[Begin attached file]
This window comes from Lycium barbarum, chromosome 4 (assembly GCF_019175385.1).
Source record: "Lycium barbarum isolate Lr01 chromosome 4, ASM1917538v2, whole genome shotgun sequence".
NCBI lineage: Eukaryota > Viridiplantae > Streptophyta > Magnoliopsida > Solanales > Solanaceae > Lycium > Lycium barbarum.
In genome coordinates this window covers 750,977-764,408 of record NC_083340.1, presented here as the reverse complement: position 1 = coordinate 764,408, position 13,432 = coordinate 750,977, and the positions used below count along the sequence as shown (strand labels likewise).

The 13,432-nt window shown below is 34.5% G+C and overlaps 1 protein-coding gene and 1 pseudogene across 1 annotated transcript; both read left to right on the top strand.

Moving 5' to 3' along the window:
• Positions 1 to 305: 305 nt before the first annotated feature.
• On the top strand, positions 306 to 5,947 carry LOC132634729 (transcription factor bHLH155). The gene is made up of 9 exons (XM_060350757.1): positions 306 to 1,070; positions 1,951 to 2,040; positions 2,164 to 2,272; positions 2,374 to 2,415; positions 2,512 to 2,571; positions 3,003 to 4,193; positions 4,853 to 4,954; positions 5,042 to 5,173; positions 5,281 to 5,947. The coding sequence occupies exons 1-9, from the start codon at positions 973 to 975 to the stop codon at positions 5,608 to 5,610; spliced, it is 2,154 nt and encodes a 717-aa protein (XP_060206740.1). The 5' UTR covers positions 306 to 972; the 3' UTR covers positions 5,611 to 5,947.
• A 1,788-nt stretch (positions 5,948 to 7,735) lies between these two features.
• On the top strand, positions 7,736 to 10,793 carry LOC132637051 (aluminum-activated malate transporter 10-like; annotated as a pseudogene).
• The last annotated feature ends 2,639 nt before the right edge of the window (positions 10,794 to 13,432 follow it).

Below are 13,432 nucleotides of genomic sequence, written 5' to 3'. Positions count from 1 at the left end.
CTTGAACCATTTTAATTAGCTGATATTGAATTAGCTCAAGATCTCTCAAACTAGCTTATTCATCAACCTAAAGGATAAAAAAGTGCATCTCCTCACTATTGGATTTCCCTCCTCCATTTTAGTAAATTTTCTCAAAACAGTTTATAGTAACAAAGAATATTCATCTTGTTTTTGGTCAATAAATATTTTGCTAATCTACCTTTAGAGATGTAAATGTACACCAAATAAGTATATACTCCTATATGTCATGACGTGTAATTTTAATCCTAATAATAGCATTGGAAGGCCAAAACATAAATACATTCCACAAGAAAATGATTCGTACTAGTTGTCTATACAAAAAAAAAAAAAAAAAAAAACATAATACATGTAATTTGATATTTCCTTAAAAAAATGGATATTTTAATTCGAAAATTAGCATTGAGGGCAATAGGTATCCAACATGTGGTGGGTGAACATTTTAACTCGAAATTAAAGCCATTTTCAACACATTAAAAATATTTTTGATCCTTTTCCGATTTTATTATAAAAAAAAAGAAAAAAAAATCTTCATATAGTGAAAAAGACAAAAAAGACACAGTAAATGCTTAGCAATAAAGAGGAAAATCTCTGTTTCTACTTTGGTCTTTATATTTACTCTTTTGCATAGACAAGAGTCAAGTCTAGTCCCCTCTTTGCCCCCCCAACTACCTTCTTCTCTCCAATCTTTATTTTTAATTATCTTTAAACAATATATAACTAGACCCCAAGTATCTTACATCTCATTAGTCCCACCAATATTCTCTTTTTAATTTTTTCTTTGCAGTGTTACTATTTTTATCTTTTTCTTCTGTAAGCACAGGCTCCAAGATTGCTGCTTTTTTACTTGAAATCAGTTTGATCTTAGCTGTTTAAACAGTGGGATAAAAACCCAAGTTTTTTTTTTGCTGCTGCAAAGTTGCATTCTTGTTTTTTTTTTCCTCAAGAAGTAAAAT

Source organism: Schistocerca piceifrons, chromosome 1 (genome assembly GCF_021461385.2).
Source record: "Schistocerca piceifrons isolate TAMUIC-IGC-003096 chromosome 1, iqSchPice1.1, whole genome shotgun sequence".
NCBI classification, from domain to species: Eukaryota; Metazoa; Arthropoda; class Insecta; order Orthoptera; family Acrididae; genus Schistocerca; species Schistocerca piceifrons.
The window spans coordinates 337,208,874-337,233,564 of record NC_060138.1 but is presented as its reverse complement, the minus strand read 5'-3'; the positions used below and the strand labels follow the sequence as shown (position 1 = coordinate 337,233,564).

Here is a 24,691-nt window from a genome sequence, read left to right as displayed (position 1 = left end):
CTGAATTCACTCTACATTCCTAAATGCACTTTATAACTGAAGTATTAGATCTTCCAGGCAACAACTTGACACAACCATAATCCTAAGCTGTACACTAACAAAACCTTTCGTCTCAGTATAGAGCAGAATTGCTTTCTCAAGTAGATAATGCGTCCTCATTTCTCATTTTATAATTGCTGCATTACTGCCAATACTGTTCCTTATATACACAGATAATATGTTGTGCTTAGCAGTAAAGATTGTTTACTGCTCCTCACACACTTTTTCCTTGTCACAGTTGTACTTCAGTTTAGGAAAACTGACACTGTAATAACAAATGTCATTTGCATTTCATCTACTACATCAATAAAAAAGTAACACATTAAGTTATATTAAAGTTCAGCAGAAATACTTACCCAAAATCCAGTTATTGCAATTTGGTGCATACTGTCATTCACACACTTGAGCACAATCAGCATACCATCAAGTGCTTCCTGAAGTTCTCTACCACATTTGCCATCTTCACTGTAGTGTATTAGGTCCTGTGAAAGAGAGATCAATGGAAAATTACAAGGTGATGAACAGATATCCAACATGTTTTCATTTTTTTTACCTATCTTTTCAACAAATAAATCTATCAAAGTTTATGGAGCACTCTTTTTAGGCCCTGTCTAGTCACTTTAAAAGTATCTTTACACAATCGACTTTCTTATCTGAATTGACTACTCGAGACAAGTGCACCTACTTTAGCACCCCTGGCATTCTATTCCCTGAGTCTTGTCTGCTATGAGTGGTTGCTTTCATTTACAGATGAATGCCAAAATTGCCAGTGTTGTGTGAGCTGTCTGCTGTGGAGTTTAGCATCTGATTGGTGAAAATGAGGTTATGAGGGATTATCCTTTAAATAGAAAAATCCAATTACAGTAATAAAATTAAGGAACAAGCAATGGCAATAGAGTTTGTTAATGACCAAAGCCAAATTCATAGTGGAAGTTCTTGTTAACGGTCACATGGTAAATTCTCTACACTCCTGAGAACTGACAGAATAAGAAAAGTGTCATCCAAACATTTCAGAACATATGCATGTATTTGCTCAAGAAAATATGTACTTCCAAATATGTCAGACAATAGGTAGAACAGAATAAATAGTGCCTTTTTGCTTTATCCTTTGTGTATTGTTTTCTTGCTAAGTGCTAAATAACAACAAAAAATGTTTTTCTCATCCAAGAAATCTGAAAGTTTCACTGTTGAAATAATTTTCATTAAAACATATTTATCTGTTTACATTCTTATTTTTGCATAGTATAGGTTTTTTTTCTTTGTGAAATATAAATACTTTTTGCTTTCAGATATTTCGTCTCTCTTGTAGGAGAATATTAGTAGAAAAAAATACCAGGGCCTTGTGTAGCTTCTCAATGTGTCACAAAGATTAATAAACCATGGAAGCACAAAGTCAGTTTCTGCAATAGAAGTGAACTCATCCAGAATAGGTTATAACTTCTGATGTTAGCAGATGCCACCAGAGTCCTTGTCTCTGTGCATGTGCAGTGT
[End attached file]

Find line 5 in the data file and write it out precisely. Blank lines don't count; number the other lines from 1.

The 13,432-nt window shown below is 34.5% G+C and overlaps 1 protein-coding gene and 1 pseudogene across 1 annotated transcript; both read left to right on the top strand.